A relationship is required to get from one level of performance to the next and have been known to cause significant advance things from where they are to where they need to be. The absence of the right relationships have been known t be responsible for the decline of organisations, contributed to the failures of products and played a part in the delayed launch of key products.
People have been known to see other people treated as things, and treat things treated as people. This behaviour stems from a few things, amongst which is a focus on a perspective that says; “my side is the only side, and my way is the best – take it or leave it”. Though not always verbally expressed, this is the interpretation of various “well meaning” actions. When people are not treated well enough, productivity suffers as morale is low and chasing the vision is not as easy.
Granted, there are reasons to use discipline as companies fail when this is not done, it seems the case that discipline is meted out not to make the ‘offender’ better, but to prove some esoteric point. The problem with proving a point is that it is just that – proving a point. It doesn’t make the superior party stronger in real terms, neither does it make the subordinate weaker. One outcome of proving one’s point in an I-am-wiser-than-you way is that one relationship that could have led to future partnerships is been dented. And that partnership opportunity always comes where a strong relationship would have come in handy. It has been argued that a lot of today’s networking is as a result of past relationships poorly managed.
An article in the Harvard Business Review by John J. Gabarro and John P. Kotter suggests that the onus is on the subordinate to manage her boss. The boss, naturally busy juggling numerous work demands and well aware of the deadlines (and the scarce resources) may not always remember the importance of investing in the subordinate. Therefore, the subordinate is expected to look for times when the boss is most approachable and work with that. Making the boss’s life easier by taking on some of the extra work and suggesting new ways of getting better results.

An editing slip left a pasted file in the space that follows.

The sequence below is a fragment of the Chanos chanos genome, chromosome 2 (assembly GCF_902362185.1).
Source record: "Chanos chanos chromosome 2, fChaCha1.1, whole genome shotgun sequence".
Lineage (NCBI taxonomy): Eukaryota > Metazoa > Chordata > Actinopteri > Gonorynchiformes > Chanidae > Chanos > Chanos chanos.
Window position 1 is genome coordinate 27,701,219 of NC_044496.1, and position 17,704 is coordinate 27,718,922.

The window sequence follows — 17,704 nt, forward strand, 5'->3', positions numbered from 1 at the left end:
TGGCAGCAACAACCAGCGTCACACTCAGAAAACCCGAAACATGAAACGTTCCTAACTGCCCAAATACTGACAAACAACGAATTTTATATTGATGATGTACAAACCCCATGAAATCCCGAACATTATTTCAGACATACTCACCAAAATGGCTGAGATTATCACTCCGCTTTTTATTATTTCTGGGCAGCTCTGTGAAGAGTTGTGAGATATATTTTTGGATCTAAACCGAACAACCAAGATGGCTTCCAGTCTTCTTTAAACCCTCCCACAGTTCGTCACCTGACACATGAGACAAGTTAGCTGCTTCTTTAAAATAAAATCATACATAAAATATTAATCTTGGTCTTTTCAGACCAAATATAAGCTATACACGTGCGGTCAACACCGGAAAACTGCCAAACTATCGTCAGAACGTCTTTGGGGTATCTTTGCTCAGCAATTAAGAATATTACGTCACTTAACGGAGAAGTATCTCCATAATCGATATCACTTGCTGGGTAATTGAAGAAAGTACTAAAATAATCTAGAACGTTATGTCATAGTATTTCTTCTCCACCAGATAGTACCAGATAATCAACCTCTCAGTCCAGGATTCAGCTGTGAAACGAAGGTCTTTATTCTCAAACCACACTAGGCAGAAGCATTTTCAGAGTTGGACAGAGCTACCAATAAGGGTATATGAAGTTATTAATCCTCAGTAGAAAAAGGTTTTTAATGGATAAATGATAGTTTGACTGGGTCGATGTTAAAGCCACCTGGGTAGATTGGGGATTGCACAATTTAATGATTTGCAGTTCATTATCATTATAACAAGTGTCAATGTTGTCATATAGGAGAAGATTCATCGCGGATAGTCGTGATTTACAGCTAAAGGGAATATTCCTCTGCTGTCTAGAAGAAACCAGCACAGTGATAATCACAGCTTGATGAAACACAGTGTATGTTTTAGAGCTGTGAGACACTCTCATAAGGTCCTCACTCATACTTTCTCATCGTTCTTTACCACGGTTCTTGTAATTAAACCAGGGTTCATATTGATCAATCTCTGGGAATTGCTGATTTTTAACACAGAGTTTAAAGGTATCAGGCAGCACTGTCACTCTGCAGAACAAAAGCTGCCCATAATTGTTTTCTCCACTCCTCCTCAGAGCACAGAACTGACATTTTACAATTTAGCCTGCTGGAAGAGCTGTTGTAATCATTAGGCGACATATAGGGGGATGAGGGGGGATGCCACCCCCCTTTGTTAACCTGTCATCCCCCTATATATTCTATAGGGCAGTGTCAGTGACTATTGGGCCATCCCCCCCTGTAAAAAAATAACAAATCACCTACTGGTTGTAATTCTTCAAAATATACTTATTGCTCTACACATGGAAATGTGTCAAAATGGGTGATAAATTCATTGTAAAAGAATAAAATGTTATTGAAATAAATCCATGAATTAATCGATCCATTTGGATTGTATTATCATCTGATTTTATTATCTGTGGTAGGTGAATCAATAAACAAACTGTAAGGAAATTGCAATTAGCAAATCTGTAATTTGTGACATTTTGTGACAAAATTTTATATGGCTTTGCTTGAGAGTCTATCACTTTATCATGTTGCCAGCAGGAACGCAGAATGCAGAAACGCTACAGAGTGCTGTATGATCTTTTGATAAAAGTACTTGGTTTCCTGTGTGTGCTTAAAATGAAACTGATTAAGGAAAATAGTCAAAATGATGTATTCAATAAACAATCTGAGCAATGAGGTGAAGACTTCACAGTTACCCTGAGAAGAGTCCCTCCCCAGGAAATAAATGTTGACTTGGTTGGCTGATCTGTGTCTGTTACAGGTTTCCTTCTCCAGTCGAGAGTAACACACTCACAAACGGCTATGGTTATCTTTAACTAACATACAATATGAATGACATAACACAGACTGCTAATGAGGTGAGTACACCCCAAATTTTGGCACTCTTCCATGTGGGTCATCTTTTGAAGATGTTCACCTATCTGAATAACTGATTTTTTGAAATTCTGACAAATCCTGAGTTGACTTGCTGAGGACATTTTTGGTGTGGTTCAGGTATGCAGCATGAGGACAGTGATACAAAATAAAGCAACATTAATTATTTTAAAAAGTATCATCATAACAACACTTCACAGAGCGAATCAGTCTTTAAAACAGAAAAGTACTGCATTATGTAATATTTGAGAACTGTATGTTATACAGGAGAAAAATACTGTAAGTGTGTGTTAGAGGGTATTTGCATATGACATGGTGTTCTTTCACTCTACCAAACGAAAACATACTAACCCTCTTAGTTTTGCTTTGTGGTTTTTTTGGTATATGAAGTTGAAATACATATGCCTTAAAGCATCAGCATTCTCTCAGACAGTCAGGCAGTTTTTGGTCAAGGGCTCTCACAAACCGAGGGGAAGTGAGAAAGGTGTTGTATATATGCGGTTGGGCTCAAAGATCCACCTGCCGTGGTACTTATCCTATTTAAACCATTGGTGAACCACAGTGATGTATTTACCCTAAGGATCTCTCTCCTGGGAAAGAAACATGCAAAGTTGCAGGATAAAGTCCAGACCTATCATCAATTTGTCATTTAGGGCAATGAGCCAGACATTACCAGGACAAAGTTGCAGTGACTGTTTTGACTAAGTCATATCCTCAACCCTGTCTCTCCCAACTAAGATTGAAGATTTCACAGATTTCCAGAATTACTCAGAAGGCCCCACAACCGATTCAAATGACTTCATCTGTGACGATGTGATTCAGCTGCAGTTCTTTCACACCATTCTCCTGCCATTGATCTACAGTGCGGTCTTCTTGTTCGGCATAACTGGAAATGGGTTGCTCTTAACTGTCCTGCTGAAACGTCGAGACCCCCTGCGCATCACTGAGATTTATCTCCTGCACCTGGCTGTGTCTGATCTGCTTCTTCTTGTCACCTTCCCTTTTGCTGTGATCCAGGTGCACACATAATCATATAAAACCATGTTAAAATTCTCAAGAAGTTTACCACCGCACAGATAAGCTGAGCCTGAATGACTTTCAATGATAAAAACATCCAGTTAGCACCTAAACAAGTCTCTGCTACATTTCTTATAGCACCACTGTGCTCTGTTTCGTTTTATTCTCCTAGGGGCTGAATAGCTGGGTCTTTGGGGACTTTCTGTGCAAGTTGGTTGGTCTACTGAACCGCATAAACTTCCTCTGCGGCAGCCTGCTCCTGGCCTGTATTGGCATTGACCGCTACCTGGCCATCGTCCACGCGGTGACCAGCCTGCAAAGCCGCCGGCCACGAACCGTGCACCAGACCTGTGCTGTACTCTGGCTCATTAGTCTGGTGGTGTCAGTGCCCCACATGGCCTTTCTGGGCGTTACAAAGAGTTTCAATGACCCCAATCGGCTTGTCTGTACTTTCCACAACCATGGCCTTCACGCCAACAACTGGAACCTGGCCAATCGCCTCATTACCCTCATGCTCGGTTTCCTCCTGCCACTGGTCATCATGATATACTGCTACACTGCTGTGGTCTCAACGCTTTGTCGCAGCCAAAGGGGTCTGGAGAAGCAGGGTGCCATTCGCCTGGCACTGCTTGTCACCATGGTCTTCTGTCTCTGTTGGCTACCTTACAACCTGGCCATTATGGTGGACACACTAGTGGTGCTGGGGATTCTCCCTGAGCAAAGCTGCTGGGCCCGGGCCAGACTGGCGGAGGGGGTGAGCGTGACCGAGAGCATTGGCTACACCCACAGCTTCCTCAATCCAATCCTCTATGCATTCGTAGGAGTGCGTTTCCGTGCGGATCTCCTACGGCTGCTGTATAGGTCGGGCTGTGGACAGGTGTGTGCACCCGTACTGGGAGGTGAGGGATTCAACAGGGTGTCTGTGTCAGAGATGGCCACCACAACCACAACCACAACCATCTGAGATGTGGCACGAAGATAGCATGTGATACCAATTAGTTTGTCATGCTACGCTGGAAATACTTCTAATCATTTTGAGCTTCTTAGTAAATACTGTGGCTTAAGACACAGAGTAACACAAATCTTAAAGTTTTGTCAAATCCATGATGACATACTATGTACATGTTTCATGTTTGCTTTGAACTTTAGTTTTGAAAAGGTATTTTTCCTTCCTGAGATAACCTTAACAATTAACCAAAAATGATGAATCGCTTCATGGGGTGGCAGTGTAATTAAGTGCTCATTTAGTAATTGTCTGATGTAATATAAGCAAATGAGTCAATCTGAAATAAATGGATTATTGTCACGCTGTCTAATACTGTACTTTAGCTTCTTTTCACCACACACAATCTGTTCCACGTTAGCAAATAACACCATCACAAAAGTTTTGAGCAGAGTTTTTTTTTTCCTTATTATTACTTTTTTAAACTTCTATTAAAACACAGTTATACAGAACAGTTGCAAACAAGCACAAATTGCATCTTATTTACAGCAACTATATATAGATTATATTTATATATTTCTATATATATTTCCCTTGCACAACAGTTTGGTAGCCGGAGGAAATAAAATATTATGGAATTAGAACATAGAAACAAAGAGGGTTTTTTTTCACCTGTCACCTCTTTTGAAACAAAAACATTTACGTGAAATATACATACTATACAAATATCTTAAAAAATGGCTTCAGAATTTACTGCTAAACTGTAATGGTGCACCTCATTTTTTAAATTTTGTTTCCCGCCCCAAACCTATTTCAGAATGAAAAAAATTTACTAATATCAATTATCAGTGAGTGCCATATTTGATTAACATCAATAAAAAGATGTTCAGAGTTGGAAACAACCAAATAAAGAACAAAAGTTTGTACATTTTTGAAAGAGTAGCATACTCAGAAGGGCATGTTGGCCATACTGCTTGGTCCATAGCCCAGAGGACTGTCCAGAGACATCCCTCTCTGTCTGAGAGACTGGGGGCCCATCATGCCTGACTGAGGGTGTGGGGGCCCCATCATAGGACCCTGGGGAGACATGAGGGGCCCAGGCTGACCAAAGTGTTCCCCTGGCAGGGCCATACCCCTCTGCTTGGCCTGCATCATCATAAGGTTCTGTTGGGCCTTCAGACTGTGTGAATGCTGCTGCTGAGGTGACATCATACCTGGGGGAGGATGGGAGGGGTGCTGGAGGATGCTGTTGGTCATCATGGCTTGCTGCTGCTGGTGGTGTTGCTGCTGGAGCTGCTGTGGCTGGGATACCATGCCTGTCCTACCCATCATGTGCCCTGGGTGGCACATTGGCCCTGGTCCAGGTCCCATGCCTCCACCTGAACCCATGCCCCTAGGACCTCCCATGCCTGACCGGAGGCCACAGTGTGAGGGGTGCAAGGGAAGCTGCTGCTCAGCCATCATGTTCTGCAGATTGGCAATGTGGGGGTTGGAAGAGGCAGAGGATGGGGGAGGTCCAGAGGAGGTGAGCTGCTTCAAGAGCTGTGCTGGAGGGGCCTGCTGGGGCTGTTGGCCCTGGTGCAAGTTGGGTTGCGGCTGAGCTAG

But what happens where the manager creates time to lead? That is, to show the way, be the way and be the bridge too? Or isn’t that how today’s manager arrived at the hallowed manager position – that is through the help, support and (in some cases) permission of key influencers? It emerges that the most valuable managers tend to be demanding but are also supportive, providing the resources necessary to achieving results.
Before managers chalk their names under this list, it is advisable that a stock count be taken of actions taken specifically to support the subordinate in achieving the set standards.